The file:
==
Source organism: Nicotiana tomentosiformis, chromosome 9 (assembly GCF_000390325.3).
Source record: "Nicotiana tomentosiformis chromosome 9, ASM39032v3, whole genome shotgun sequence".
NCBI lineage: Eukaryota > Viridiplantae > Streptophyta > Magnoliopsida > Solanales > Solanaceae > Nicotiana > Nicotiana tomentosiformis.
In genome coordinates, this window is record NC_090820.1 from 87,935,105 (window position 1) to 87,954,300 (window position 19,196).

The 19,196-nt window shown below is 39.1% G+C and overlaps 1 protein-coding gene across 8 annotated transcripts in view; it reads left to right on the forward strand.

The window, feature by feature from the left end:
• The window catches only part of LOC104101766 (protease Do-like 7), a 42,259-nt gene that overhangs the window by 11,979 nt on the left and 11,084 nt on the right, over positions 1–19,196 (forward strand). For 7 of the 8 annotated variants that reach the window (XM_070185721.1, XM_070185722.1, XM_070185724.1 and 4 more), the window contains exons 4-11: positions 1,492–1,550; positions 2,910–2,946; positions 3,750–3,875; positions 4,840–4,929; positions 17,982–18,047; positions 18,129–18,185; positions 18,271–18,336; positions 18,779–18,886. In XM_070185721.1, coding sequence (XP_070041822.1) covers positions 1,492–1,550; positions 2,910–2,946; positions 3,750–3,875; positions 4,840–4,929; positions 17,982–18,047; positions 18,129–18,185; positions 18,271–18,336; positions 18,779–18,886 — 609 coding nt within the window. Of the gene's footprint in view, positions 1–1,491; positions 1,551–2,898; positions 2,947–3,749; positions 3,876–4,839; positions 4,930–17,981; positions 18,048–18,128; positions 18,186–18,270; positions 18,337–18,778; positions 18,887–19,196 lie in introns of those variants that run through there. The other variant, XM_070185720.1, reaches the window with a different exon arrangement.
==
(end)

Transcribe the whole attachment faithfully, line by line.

Source organism: Nicotiana tomentosiformis, chromosome 9 (assembly GCF_000390325.3).
Source record: "Nicotiana tomentosiformis chromosome 9, ASM39032v3, whole genome shotgun sequence".
NCBI lineage: Eukaryota > Viridiplantae > Streptophyta > Magnoliopsida > Solanales > Solanaceae > Nicotiana > Nicotiana tomentosiformis.
In genome coordinates, this window is record NC_090820.1 from 87,935,105 (window position 1) to 87,954,300 (window position 19,196).

The 19,196-nt window shown below is 39.1% G+C and overlaps 1 protein-coding gene across 8 annotated transcripts in view; it reads left to right on the forward strand.

The window, feature by feature from the left end:
• The window catches only part of LOC104101766 (protease Do-like 7), a 42,259-nt gene that overhangs the window by 11,979 nt on the left and 11,084 nt on the right, over positions 1–19,196 (forward strand). For 7 of the 8 annotated variants that reach the window (XM_070185721.1, XM_070185722.1, XM_070185724.1 and 4 more), the window contains exons 4-11: positions 1,492–1,550; positions 2,910–2,946; positions 3,750–3,875; positions 4,840–4,929; positions 17,982–18,047; positions 18,129–18,185; positions 18,271–18,336; positions 18,779–18,886. In XM_070185721.1, coding sequence (XP_070041822.1) covers positions 1,492–1,550; positions 2,910–2,946; positions 3,750–3,875; positions 4,840–4,929; positions 17,982–18,047; positions 18,129–18,185; positions 18,271–18,336; positions 18,779–18,886 — 609 coding nt within the window. Of the gene's footprint in view, positions 1–1,491; positions 1,551–2,898; positions 2,947–3,749; positions 3,876–4,839; positions 4,930–17,981; positions 18,048–18,128; positions 18,186–18,270; positions 18,337–18,778; positions 18,887–19,196 lie in introns of those variants that run through there. The other variant, XM_070185720.1, reaches the window with a different exon arrangement.